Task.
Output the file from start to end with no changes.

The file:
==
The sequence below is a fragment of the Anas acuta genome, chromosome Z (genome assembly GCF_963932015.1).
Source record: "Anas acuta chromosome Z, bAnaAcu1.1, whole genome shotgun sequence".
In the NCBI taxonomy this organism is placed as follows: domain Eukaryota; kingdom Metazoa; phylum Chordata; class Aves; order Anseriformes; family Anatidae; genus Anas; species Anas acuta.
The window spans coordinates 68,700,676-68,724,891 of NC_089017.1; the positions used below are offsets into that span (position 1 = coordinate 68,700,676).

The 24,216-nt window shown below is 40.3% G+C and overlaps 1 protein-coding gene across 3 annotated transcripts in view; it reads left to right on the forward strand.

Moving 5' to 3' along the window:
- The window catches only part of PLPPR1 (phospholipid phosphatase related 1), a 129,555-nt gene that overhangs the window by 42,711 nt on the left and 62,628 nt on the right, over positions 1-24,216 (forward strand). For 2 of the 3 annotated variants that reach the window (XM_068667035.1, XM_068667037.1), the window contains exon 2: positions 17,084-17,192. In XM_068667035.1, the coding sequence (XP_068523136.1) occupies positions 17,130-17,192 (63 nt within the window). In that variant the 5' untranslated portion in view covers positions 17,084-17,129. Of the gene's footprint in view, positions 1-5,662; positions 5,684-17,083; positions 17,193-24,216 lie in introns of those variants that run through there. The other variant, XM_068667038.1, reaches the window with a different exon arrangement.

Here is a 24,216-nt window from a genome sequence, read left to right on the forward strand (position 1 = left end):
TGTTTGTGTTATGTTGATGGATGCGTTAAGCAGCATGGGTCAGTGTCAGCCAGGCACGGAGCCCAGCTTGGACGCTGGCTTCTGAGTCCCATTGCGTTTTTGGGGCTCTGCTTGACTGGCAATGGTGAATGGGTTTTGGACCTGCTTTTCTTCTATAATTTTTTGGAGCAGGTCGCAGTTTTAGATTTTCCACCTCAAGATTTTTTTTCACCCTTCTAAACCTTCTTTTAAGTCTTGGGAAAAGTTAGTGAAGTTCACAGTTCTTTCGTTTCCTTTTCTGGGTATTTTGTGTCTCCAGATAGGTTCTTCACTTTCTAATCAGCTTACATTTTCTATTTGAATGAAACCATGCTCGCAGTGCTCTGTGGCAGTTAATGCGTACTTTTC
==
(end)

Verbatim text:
The sequence below is a fragment of the Anas acuta genome, chromosome Z (genome assembly GCF_963932015.1).
Source record: "Anas acuta chromosome Z, bAnaAcu1.1, whole genome shotgun sequence".
In the NCBI taxonomy this organism is placed as follows: domain Eukaryota; kingdom Metazoa; phylum Chordata; class Aves; order Anseriformes; family Anatidae; genus Anas; species Anas acuta.
The window spans coordinates 68,700,676-68,724,891 of NC_089017.1; the positions used below are offsets into that span (position 1 = coordinate 68,700,676).

The 24,216-nt window shown below is 40.3% G+C and overlaps 1 protein-coding gene across 3 annotated transcripts in view; it reads left to right on the forward strand.

Moving 5' to 3' along the window:
- The window catches only part of PLPPR1 (phospholipid phosphatase related 1), a 129,555-nt gene that overhangs the window by 42,711 nt on the left and 62,628 nt on the right, over positions 1-24,216 (forward strand). For 2 of the 3 annotated variants that reach the window (XM_068667035.1, XM_068667037.1), the window contains exon 2: positions 17,084-17,192. In XM_068667035.1, the coding sequence (XP_068523136.1) occupies positions 17,130-17,192 (63 nt within the window). In that variant the 5' untranslated portion in view covers positions 17,084-17,129. Of the gene's footprint in view, positions 1-5,662; positions 5,684-17,083; positions 17,193-24,216 lie in introns of those variants that run through there. The other variant, XM_068667038.1, reaches the window with a different exon arrangement.

Here is a 24,216-nt window from a genome sequence, read left to right on the forward strand (position 1 = left end):
TGTTTGTGTTATGTTGATGGATGCGTTAAGCAGCATGGGTCAGTGTCAGCCAGGCACGGAGCCCAGCTTGGACGCTGGCTTCTGAGTCCCATTGCGTTTTTGGGGCTCTGCTTGACTGGCAATGGTGAATGGGTTTTGGACCTGCTTTTCTTCTATAATTTTTTGGAGCAGGTCGCAGTTTTAGATTTTCCACCTCAAGATTTTTTTTCACCCTTCTAAACCTTCTTTTAAGTCTTGGGAAAAGTTAGTGAAGTTCACAGTTCTTTCGTTTCCTTTTCTGGGTATTTTGTGTCTCCAGATAGGTTCTTCACTTTCTAATCAGCTTACATTTTCTATTTGAATGAAACCATGCTCGCAGTGCTCTGTGGCAGTTAATGCGTACTTTTC